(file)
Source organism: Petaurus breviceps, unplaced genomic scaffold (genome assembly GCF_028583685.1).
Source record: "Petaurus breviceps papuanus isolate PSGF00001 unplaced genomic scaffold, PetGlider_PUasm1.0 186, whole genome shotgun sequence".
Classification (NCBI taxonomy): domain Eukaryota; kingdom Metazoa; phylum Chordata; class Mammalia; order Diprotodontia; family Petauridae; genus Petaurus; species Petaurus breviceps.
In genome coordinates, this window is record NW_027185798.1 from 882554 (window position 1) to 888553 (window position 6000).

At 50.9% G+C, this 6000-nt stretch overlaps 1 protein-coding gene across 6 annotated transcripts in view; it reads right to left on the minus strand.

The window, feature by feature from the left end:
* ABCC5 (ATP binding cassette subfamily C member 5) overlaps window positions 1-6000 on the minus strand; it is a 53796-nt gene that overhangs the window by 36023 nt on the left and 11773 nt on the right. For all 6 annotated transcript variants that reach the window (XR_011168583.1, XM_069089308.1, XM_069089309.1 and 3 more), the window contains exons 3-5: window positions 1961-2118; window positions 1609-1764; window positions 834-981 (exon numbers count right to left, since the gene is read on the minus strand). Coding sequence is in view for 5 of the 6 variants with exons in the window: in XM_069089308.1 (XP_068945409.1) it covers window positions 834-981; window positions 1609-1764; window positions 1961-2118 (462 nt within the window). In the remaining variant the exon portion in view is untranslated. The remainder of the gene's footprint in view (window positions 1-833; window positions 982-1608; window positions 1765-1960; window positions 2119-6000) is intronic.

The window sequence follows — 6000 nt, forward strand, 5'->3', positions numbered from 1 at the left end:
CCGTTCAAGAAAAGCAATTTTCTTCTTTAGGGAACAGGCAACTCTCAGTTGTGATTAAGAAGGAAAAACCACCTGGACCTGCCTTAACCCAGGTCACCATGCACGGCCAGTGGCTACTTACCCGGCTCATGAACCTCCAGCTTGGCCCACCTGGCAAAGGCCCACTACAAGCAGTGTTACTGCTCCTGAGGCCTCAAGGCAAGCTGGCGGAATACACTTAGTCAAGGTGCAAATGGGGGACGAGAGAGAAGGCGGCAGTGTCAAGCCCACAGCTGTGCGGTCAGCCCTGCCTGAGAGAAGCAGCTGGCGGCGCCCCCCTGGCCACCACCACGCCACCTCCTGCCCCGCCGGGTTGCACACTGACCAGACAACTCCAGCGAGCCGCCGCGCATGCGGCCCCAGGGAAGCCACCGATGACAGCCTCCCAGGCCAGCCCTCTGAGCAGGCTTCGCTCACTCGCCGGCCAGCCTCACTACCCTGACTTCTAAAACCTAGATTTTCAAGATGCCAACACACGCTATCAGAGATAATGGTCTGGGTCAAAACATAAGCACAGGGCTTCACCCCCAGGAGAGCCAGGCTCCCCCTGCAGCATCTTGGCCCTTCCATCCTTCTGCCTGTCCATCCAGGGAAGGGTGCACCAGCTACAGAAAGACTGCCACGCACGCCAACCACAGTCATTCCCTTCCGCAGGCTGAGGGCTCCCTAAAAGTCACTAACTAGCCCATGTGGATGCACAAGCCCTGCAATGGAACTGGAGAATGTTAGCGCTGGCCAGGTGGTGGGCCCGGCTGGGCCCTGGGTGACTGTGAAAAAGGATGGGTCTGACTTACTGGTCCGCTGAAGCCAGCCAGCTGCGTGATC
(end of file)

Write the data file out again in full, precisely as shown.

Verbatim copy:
Source organism: Petaurus breviceps, unplaced genomic scaffold (genome assembly GCF_028583685.1).
Source record: "Petaurus breviceps papuanus isolate PSGF00001 unplaced genomic scaffold, PetGlider_PUasm1.0 186, whole genome shotgun sequence".
Classification (NCBI taxonomy): domain Eukaryota; kingdom Metazoa; phylum Chordata; class Mammalia; order Diprotodontia; family Petauridae; genus Petaurus; species Petaurus breviceps.
In genome coordinates, this window is record NW_027185798.1 from 882554 (window position 1) to 888553 (window position 6000).

At 50.9% G+C, this 6000-nt stretch overlaps 1 protein-coding gene across 6 annotated transcripts in view; it reads right to left on the minus strand.

The window, feature by feature from the left end:
* ABCC5 (ATP binding cassette subfamily C member 5) overlaps window positions 1-6000 on the minus strand; it is a 53796-nt gene that overhangs the window by 36023 nt on the left and 11773 nt on the right. For all 6 annotated transcript variants that reach the window (XR_011168583.1, XM_069089308.1, XM_069089309.1 and 3 more), the window contains exons 3-5: window positions 1961-2118; window positions 1609-1764; window positions 834-981 (exon numbers count right to left, since the gene is read on the minus strand). Coding sequence is in view for 5 of the 6 variants with exons in the window: in XM_069089308.1 (XP_068945409.1) it covers window positions 834-981; window positions 1609-1764; window positions 1961-2118 (462 nt within the window). In the remaining variant the exon portion in view is untranslated. The remainder of the gene's footprint in view (window positions 1-833; window positions 982-1608; window positions 1765-1960; window positions 2119-6000) is intronic.

The window sequence follows — 6000 nt, forward strand, 5'->3', positions numbered from 1 at the left end:
CCGTTCAAGAAAAGCAATTTTCTTCTTTAGGGAACAGGCAACTCTCAGTTGTGATTAAGAAGGAAAAACCACCTGGACCTGCCTTAACCCAGGTCACCATGCACGGCCAGTGGCTACTTACCCGGCTCATGAACCTCCAGCTTGGCCCACCTGGCAAAGGCCCACTACAAGCAGTGTTACTGCTCCTGAGGCCTCAAGGCAAGCTGGCGGAATACACTTAGTCAAGGTGCAAATGGGGGACGAGAGAGAAGGCGGCAGTGTCAAGCCCACAGCTGTGCGGTCAGCCCTGCCTGAGAGAAGCAGCTGGCGGCGCCCCCCTGGCCACCACCACGCCACCTCCTGCCCCGCCGGGTTGCACACTGACCAGACAACTCCAGCGAGCCGCCGCGCATGCGGCCCCAGGGAAGCCACCGATGACAGCCTCCCAGGCCAGCCCTCTGAGCAGGCTTCGCTCACTCGCCGGCCAGCCTCACTACCCTGACTTCTAAAACCTAGATTTTCAAGATGCCAACACACGCTATCAGAGATAATGGTCTGGGTCAAAACATAAGCACAGGGCTTCACCCCCAGGAGAGCCAGGCTCCCCCTGCAGCATCTTGGCCCTTCCATCCTTCTGCCTGTCCATCCAGGGAAGGGTGCACCAGCTACAGAAAGACTGCCACGCACGCCAACCACAGTCATTCCCTTCCGCAGGCTGAGGGCTCCCTAAAAGTCACTAACTAGCCCATGTGGATGCACAAGCCCTGCAATGGAACTGGAGAATGTTAGCGCTGGCCAGGTGGTGGGCCCGGCTGGGCCCTGGGTGACTGTGAAAAAGGATGGGTCTGACTTACTGGTCCGCTGAAGCCAGCCAGCTGCGTGATC